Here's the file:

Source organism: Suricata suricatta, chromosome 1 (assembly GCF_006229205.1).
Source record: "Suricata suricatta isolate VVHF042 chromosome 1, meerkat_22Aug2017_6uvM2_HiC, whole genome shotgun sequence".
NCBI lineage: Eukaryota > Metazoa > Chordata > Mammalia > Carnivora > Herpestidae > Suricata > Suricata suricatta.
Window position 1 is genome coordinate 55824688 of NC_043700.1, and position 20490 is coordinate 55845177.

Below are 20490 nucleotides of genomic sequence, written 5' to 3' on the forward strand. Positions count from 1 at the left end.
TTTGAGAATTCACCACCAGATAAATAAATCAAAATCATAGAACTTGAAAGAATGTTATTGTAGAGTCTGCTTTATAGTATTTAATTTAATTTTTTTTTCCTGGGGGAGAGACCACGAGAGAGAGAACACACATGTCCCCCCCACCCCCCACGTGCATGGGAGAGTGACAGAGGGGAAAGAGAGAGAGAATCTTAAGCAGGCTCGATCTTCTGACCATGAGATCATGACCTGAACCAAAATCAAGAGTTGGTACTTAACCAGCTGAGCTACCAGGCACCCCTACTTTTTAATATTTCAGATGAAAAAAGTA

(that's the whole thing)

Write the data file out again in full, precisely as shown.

Source organism: Suricata suricatta, chromosome 1 (assembly GCF_006229205.1).
Source record: "Suricata suricatta isolate VVHF042 chromosome 1, meerkat_22Aug2017_6uvM2_HiC, whole genome shotgun sequence".
NCBI lineage: Eukaryota > Metazoa > Chordata > Mammalia > Carnivora > Herpestidae > Suricata > Suricata suricatta.
Window position 1 is genome coordinate 55824688 of NC_043700.1, and position 20490 is coordinate 55845177.

Below are 20490 nucleotides of genomic sequence, written 5' to 3' on the forward strand. Positions count from 1 at the left end.
TTTGAGAATTCACCACCAGATAAATAAATCAAAATCATAGAACTTGAAAGAATGTTATTGTAGAGTCTGCTTTATAGTATTTAATTTAATTTTTTTTTCCTGGGGGAGAGACCACGAGAGAGAGAACACACATGTCCCCCCCACCCCCCACGTGCATGGGAGAGTGACAGAGGGGAAAGAGAGAGAGAATCTTAAGCAGGCTCGATCTTCTGACCATGAGATCATGACCTGAACCAAAATCAAGAGTTGGTACTTAACCAGCTGAGCTACCAGGCACCCCTACTTTTTAATATTTCAGATGAAAAAAGTA